As a Small Finance Bank (SFB), our objective has always been to build a strong banking and financial ecosystem that caters to the unbanked and unserved, with easy access to credit and banking services. Over the years, we have served the needs of the underbanked and marginalised segments of the society — small and marginal farmers, micro and small industries, and the unorganised sector.

These associations pointed out the lack of financial literacy among certain strata of the society, which hinders the adoption of formal financial services. Remedying the situation, the Bank conducted programmes for imparting financial literacy and education as a mode of creating awareness about banking products, government schemes, insurance and pensions etc.

We follow a unique creative model of Nukkad Natak (Street Play) to reach out to our target audience, primarily to farmers, workers, school/college students, women, Self-Help Groups (SHGs) both in urban and rural populations. With our expertise, we have made the sessions more interesting by adding animated videos for delivering the right messages in their local dialects.

During the year, we conducted 1,767 financial and digital literacy camps in more than 82 districts of 6 states (Rajasthan, Gujarat, Madhya Pradesh, Maharashtra, Haryana and Punjab), reaching out to nearly 3 lakh people.

3 lakh

people reach through various financial and digital literacy programmes

Sports for development

Sports is associated with improvements in health, cognitive processes, sociability, productivity and quality of human life. Sports are crucial in the overall development of children as it helps in learning life lessons on discipline, team handling, and co-ordination, inculcating team-spiritedness, besides building strategies and developing leadership qualities among others.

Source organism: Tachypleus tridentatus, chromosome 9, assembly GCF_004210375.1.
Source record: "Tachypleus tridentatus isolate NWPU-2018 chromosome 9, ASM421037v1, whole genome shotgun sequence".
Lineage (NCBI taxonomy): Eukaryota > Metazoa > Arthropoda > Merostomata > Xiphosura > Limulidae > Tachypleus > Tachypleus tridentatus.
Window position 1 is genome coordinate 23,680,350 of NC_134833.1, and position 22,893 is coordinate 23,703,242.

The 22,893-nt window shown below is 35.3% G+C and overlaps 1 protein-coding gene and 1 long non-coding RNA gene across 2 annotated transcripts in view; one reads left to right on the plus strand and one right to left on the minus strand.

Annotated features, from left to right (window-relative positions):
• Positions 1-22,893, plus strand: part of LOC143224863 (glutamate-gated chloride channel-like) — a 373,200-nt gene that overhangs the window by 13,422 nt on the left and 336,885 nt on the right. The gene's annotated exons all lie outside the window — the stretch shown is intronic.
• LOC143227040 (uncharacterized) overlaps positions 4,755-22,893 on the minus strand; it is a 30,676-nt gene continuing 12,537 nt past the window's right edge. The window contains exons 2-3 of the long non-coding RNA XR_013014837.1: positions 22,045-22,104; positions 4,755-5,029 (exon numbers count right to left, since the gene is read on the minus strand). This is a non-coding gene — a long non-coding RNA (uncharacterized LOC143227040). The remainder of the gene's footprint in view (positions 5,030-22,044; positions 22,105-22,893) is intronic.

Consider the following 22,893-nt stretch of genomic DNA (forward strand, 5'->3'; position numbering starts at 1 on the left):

At AU Foundation, we initiate multi-faceted sports intervention programmes that encourage youngsters to take up sports and coach them for state and national level participation.

We promote team sports like football and basketball through our 19 sports development centres at five different districts. These centres help the athletes to learn skills and discipline, increase endurance and agility, and build general awareness about current affairs and sports. Our sports programme, ‘Khel- Khel Mein’ benefited over 3,300 children during FY 2019-20.

‘‘A community that plays together, stays together because it knows ways to win any challenge that life throws at them.’’

Financial Inclusion

Global Findex database of the World Bank 2017, reported that globally 1.7 billion adults lack an account, and approximately 31% people do not have a bank account and are totally excluded from mainstream financial services and products. Access to affordable financial services is an ultimate tool for overcoming poverty and minimising income inequalities, and hence the role of financial inclusion becomes significant.

Relatively speaking, India has been one of the bright spots in an otherwise lacklustre global economy. As we move ahead, the near-term growth outlook especially for discretionary spends is sluggish. However, India’s favourable demographics, continuing policy reforms, significantly better Current Account Deficit (position 0.2% of GDP for Q3 FY20), and improved banking and corporate balance sheets augur well for its medium - to long-term growth prospects.

At AU Bank, we are committed in bringing more and more unbanked and underbanked people under the ambit of formal banking channels by addressing and offering adequate and timely solutions to break the shackles of exclusion.

Our market insights and greater penetration in rural and semi-urban areas enable us to build the right platform for financial inclusion. Over the years, our approach of personalised touch, assessing customers more on their behaviour and offering them customised lending products to suit their needs, have enabled us to reach out to over one and a half million people to fulfil their dreams.